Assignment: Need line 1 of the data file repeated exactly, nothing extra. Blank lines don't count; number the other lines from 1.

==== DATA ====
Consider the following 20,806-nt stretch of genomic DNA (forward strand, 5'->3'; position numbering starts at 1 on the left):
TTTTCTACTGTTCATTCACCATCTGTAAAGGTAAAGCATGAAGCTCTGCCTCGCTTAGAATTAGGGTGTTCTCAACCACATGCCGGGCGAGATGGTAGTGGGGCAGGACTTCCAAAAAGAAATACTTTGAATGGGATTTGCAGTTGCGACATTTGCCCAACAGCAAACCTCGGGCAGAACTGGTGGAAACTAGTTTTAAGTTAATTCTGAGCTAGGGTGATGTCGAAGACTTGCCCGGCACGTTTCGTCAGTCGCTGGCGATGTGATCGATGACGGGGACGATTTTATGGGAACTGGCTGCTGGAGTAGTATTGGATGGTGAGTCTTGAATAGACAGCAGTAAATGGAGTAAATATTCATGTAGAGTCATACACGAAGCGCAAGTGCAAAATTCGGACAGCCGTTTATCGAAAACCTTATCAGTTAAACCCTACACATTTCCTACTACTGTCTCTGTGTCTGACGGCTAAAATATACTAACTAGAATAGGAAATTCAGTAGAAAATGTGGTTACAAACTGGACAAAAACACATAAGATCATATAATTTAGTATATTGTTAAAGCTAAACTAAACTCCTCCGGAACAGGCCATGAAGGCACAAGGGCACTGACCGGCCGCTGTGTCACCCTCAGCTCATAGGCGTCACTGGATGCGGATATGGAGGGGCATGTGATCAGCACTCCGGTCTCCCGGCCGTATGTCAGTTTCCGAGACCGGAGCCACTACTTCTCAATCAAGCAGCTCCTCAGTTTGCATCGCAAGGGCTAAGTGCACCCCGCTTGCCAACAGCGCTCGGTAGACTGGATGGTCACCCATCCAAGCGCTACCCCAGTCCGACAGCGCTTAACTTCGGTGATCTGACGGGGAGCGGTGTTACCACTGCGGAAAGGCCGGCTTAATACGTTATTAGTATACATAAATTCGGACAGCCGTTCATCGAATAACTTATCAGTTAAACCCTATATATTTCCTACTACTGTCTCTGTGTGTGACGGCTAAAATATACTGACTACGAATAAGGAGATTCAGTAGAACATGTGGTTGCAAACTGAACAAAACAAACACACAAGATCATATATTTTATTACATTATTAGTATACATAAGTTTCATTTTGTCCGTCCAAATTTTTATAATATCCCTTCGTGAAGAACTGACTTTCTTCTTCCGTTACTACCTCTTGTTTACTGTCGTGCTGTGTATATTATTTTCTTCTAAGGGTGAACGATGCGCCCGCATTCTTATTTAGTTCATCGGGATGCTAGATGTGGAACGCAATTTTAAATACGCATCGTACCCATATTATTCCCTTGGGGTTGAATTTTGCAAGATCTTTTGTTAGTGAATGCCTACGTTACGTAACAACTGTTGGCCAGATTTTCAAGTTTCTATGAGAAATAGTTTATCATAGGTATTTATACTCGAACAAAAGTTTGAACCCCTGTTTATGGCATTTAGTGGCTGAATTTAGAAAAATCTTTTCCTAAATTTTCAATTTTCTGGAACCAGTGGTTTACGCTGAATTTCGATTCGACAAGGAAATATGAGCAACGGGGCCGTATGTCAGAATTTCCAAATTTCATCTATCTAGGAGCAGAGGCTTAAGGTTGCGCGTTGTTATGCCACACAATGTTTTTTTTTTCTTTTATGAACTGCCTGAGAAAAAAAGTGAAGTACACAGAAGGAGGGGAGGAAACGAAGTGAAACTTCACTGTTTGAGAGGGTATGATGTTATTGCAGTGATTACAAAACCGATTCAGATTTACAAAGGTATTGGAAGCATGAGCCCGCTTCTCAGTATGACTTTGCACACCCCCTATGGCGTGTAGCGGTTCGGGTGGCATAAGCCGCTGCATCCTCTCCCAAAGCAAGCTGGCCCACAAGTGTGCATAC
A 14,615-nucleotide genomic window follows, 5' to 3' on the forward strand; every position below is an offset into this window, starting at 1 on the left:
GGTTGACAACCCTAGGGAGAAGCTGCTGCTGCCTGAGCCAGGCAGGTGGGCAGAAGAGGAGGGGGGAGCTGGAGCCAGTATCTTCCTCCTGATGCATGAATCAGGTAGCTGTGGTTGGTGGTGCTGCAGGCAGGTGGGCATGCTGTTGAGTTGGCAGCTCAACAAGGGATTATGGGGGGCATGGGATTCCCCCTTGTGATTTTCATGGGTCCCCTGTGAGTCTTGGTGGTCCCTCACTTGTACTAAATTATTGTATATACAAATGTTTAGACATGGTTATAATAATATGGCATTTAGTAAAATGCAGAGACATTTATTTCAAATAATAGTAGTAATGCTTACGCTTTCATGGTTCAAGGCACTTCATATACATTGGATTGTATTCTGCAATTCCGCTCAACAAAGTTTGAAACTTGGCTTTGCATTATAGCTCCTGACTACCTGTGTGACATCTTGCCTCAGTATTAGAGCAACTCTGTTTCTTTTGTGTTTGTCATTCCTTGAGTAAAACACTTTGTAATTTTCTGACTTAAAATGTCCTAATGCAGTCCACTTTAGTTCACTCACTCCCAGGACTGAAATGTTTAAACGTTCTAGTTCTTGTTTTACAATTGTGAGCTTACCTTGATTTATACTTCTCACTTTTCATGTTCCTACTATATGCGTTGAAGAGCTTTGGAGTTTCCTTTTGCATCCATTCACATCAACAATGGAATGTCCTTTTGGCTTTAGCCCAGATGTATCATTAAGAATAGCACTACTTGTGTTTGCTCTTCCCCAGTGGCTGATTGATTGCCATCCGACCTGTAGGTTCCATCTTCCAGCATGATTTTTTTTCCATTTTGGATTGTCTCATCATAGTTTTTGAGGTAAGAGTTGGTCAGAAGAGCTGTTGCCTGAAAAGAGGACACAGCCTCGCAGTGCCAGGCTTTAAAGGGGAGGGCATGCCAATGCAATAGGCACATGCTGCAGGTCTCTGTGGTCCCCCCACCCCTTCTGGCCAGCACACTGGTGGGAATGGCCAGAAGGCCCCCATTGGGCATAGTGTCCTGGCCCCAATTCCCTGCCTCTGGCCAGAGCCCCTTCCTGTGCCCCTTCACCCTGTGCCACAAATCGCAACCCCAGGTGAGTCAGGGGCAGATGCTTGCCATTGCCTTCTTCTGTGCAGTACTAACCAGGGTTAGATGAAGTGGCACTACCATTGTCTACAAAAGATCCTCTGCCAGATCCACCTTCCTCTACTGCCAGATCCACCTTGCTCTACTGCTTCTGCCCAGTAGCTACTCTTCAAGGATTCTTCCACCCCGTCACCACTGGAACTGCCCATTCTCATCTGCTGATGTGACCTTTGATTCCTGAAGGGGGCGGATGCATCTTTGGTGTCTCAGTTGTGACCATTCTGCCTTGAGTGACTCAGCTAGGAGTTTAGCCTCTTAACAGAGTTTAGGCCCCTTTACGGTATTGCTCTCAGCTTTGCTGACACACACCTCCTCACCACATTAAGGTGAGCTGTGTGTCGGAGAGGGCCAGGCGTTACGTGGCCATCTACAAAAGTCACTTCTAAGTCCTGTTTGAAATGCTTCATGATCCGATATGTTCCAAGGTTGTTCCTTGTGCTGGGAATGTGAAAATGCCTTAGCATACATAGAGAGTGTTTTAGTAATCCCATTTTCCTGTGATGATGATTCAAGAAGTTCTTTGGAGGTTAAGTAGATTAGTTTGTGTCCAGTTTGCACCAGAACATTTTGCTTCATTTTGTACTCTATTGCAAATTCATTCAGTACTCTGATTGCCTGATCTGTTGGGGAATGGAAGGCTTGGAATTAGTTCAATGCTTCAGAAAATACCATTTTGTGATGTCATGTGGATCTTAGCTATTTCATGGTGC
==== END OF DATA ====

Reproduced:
Consider the following 20,806-nt stretch of genomic DNA (forward strand, 5'->3'; position numbering starts at 1 on the left):